Table 4.   Evaluation of the easiness of the main forage crops for cropping, conservation and animal feeding (Deprez et al. 2007)
 Forage maizeFodder beetCutting temporary grassland

Table 5 compares the profitability of the same forage crops and additionally of hay from species-rich meadows. It appears that annual crops and cutting grasslands have similar costs ha–1 (slightly higher for grass silage) and much higher than grazed grasslands and hay meadows. Temporary grasslands and hay meadows have the highest costs kg–1 DM and per energy content and grazed grasslands the lowest ones. All kinds of grasslands and especially grazed grasslands have the lowest costs kg–1 of crude protein.

Table 5.   Parameters of forage crop profitability (for Belgium in 2005) (Deprez et al. 2007)
 Forage maizeFodder beetCutting temporary grasslandGrazed permanent grasslandSpecies-rich hay meadow
  1. DM, dry matter; FM, fresh matter; UFL, fodder unit milk, net energy content of 1 kg of barley for milk (1700 kcal NEl); CP, crude protein.

Farm rent (€ ha−1)150150150135135
Installation costs (€ ha−1)
 Seed bed preparation125125120
Inputs (€ ha−1)
 Insecticides 20   
Harvest costs (€ ha−1)
 Plastics + silo15075130
Annual yields
 t DM ha−1171814104
 UFL t−1 DM9401100830900750
 kg CP t−1 DM7075130140100
Cost price without premium (€)
 100 kg–1 DM7.507.369.353.758.63
 kg–1 CP1.070.980.720.270.86

Grassland versus other forage crops for impact on the environment

Tables 6 and 7 summarize the effect of different forage crops on some important parameters of the environment: pollutions by nitrate, phosphate and pesticides, as well as biodiversity conservation. Table 6 shows that all types of intensive grasslands have lower risk of pollutions than maize and fodder beet. Nitrate leaching can though occur after the destruction of temporary grasslands if basic rules are not respected. The most intensive grazed grasslands can also contribute to nitrate leaching especially if fertilized after the end of August and heavily stocked. Phosphate and nitrate pollutions of surface water can occur in grasslands with the access of animals to rivers and with manure applications on slopes and in rainy periods or in winter. Annual fodder crops present higher risks of pollution (except fodder beet for nitrate leaching) including for pesticides that are not used, or little used, in grasslands. Table 7 illustrates that all types of biodiversity can better develop in grasslands compared with annual fodder crops that can be compared to “deserts” for biodiversity. Species-rich grasslands have of course the highest nature value but they are much less productive and have lower digestibility and intake values.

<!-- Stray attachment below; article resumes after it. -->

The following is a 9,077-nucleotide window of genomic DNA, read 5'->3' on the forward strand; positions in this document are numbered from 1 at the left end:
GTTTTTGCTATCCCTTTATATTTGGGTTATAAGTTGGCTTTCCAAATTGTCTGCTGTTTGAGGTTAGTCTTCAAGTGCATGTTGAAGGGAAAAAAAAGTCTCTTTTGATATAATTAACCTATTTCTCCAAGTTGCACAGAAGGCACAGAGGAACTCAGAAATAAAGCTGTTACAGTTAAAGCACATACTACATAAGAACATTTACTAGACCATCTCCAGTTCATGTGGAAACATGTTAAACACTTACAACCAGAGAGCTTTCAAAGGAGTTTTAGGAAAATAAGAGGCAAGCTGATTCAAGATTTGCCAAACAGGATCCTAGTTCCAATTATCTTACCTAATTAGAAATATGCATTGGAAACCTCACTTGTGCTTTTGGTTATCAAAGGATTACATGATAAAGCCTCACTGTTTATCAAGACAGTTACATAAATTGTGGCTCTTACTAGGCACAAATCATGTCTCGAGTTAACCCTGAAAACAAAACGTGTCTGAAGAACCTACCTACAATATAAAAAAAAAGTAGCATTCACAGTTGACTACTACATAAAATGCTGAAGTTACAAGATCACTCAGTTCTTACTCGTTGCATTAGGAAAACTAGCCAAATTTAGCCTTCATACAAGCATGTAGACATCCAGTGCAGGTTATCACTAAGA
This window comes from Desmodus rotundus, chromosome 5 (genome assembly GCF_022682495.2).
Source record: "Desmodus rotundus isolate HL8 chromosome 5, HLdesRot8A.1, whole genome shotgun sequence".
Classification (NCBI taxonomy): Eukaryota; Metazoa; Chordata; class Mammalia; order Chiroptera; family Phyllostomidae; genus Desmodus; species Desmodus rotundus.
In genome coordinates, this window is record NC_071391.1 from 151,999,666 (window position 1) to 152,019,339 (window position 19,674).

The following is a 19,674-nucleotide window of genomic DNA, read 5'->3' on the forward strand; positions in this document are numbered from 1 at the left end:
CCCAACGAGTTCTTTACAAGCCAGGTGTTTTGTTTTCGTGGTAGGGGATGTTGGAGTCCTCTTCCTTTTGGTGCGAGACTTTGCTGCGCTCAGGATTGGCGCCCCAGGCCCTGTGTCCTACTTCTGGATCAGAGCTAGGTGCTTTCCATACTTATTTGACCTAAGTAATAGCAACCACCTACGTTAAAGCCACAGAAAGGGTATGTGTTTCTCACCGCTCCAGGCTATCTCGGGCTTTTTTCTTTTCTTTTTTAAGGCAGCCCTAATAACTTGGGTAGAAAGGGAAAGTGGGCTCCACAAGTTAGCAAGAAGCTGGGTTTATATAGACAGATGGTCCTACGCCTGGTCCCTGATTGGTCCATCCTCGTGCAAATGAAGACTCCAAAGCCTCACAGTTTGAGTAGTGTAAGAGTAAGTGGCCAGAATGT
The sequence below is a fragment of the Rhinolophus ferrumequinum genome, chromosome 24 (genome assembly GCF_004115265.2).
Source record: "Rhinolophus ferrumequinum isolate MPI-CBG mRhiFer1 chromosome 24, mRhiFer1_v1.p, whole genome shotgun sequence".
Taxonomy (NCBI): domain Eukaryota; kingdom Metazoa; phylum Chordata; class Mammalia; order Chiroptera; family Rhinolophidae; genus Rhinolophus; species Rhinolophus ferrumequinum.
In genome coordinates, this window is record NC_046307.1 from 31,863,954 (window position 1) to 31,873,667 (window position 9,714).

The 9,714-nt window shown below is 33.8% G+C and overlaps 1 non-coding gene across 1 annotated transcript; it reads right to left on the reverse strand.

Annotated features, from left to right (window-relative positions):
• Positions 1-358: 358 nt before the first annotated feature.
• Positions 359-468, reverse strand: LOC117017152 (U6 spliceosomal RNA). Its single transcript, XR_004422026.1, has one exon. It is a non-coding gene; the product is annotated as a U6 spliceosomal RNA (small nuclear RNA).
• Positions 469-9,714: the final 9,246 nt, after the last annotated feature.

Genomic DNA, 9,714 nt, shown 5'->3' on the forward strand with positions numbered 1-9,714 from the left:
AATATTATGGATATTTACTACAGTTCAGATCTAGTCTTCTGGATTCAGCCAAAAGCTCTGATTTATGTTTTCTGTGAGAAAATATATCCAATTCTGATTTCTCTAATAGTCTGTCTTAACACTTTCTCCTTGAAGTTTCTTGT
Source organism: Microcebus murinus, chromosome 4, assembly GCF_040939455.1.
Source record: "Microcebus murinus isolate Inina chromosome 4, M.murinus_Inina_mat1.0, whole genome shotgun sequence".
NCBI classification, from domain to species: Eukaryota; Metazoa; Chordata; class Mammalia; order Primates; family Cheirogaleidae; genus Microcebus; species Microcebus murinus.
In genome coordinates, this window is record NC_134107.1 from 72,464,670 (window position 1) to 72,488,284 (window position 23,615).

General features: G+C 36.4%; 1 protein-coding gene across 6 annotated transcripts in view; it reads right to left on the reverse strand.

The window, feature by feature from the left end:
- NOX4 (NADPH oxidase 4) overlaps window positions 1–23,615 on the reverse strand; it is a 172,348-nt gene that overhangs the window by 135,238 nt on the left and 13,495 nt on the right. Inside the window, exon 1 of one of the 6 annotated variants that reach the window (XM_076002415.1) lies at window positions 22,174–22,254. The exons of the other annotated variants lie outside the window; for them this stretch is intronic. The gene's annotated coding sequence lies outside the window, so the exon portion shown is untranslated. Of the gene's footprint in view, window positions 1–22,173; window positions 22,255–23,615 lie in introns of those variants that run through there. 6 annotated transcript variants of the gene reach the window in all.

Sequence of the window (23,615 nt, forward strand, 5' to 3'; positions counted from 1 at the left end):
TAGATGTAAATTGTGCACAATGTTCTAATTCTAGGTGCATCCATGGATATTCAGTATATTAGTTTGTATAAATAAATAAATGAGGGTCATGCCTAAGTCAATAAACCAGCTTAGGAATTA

Table 6.   Pollution risk at plot level for the main forage crops (Deprez et al. 2007)
 Forage maizeFodder beetCut temporary grasslandGrazed permanent grassland
  1. —, very high risk; –, medium to high risk; -, medium to low risk; +, low or no risk.

Nitrate++ to –+ to –
Phosphate++ to –
Table 7.   Synthesis of the impact of several forage crops on biodiversity (Deprez et al. 2007)